"With millennials especially, when they ask a question, they expect an answer pretty quick," Hoying says. "By having those managers there, they're able to help problem solve and observe the clinical practice of folks. That was kind of a criticism before. How could you evaluate my practice if you weren't there to observe?"

Developed a management pipeline

Directors can now dedicate time to coaching the nurse managers on essential skills, such as HR issues, how to analyze a budget, and understanding overtime variations.

"The difference, for me, is that having that kind of setup lets them learn as they go. And they have 25 employees that they're helping along," she says. "Otherwise, the expectations that they put on themselves are just tremendous. It's just like a new staff nurse: You just begin to know what you don't know after a year."

In addition to director-manager mentoring, Cincinnati Children's offers internal leadership development programs, including four structured courses:

 

  1. Bedside leader—This course is for nurses who wish to implement their leadership skills at the bedside by expanding their leadership capabilities to improve patient care and outcomes. Participants are introduced to the concepts of leadership behavior and systems thinking and cover topics such as healthcare economics, finance, data application, and fostering healthy work environments.
  2. Emerging leader—This program is designed to facilitate leadership development succession planning by developing a pool of bedside nurses who display clinical excellence and have an interest in professional advancement. It includes online and didactic learning opportunities, mentoring by hospital leaders, and coaching by the leadership development team. Topics covered include leadership and professional development, measuring excellence, finance, staffing and rounding, informatics, and safety.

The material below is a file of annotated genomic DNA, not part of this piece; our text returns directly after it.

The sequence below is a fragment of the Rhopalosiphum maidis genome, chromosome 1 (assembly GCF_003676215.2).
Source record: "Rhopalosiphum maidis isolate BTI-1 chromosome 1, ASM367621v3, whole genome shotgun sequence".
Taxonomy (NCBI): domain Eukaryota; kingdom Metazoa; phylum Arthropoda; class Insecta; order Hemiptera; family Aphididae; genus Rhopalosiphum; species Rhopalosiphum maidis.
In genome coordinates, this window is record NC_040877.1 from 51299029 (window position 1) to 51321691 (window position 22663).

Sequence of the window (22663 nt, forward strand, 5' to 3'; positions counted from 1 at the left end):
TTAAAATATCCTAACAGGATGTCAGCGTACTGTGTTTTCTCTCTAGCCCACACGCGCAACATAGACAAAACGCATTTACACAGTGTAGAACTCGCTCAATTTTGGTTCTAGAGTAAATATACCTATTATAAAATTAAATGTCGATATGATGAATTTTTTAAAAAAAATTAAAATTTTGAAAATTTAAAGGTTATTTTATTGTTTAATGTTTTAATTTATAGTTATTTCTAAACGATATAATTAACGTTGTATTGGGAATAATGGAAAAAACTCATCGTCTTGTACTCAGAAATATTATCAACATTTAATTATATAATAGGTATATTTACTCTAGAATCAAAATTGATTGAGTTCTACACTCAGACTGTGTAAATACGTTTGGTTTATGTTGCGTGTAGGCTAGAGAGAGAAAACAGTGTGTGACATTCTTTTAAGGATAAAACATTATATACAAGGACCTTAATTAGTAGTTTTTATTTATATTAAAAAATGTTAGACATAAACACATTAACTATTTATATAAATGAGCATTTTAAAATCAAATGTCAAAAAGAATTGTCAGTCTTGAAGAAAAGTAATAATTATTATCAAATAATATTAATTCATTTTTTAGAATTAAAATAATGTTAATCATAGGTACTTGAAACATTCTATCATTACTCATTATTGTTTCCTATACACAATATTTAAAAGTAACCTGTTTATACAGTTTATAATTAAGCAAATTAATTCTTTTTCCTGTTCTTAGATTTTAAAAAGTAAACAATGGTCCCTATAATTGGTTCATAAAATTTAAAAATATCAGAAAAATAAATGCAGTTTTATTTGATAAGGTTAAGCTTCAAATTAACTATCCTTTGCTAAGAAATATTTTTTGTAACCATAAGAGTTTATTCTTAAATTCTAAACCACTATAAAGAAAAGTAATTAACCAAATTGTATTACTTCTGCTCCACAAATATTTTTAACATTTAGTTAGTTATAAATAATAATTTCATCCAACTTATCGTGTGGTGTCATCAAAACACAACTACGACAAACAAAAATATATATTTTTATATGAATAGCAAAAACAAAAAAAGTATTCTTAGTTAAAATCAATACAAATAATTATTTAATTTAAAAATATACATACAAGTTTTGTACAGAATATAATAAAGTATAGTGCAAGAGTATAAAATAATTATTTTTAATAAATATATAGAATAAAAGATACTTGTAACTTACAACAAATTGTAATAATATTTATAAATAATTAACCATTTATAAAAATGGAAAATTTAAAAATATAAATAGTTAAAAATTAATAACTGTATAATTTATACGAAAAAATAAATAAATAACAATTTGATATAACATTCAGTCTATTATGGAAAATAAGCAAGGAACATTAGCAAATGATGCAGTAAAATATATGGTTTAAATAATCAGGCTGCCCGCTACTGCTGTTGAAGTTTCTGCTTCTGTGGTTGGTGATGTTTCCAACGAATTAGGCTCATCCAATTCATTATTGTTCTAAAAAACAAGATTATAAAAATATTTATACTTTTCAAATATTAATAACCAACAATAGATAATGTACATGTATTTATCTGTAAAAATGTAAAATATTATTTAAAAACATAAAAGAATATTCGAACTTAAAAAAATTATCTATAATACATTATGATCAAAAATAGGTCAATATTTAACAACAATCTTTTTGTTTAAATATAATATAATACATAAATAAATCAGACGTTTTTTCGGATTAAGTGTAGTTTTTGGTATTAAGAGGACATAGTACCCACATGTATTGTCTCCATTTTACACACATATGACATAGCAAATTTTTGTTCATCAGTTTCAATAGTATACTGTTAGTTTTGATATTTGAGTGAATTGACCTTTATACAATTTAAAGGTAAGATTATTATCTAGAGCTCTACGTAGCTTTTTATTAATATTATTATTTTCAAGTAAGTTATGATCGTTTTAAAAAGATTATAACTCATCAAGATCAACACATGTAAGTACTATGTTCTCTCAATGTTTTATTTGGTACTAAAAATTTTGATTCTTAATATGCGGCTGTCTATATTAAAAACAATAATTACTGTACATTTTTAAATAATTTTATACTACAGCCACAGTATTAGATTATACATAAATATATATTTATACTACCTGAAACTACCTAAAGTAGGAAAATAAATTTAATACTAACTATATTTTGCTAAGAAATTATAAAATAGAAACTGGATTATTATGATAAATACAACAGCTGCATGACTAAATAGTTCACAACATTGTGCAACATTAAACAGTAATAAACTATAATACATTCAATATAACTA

3. New manager—This course is aimed at strengthening the confidence and managerial skills frontline managers need to excel in their roles. It encompasses managerial competencies from AONE, the Advisory Board, Magnet®, and organizational core values. Additionally, there is individualized professional coaching and mentoring to help new managers apply these concepts to the real-world work environment. Topics covered include strategic thinking, measuring excellence, human resources, and finance and staffing.
  4. Experienced leader—This track allows experienced leaders to participate in in-depth analysis and discussion of issues they face in their roles. Topics include mindfulness in nursing care, strategic thinking, healthcare legislation, informatics trends, labor laws, and nursing research.


"What we incorporate into our programs is the science and the art of nursing, because we feel it is a solid foundation professionally," Hoying says. "So it's creating the leader within yourself and coaching others."